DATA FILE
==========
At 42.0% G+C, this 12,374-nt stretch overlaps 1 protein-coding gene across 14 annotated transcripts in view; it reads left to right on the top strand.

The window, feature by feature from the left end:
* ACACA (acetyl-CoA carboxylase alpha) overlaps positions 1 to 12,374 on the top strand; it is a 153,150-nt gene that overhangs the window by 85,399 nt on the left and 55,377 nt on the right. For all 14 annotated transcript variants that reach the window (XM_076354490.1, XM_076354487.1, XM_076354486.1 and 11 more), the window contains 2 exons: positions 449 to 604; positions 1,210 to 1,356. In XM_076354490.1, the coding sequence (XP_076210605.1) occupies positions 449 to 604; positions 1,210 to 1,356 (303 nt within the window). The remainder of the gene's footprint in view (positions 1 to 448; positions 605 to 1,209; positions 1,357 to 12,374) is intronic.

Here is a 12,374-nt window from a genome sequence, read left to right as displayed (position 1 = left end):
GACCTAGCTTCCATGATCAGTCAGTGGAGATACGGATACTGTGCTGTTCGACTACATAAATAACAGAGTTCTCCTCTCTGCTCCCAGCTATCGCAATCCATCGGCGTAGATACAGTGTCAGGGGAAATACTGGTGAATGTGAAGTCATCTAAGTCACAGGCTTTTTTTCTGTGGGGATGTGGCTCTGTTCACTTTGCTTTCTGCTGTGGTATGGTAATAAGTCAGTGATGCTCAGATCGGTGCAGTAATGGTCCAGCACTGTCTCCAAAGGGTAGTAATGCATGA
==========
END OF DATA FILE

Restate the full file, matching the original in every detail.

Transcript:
At 42.0% G+C, this 12,374-nt stretch overlaps 1 protein-coding gene across 14 annotated transcripts in view; it reads left to right on the top strand.

The window, feature by feature from the left end:
* ACACA (acetyl-CoA carboxylase alpha) overlaps positions 1 to 12,374 on the top strand; it is a 153,150-nt gene that overhangs the window by 85,399 nt on the left and 55,377 nt on the right. For all 14 annotated transcript variants that reach the window (XM_076354490.1, XM_076354487.1, XM_076354486.1 and 11 more), the window contains 2 exons: positions 449 to 604; positions 1,210 to 1,356. In XM_076354490.1, the coding sequence (XP_076210605.1) occupies positions 449 to 604; positions 1,210 to 1,356 (303 nt within the window). The remainder of the gene's footprint in view (positions 1 to 448; positions 605 to 1,209; positions 1,357 to 12,374) is intronic.

Here is a 12,374-nt window from a genome sequence, read left to right as displayed (position 1 = left end):
GACCTAGCTTCCATGATCAGTCAGTGGAGATACGGATACTGTGCTGTTCGACTACATAAATAACAGAGTTCTCCTCTCTGCTCCCAGCTATCGCAATCCATCGGCGTAGATACAGTGTCAGGGGAAATACTGGTGAATGTGAAGTCATCTAAGTCACAGGCTTTTTTTCTGTGGGGATGTGGCTCTGTTCACTTTGCTTTCTGCTGTGGTATGGTAATAAGTCAGTGATGCTCAGATCGGTGCAGTAATGGTCCAGCACTGTCTCCAAAGGGTAGTAATGCATGA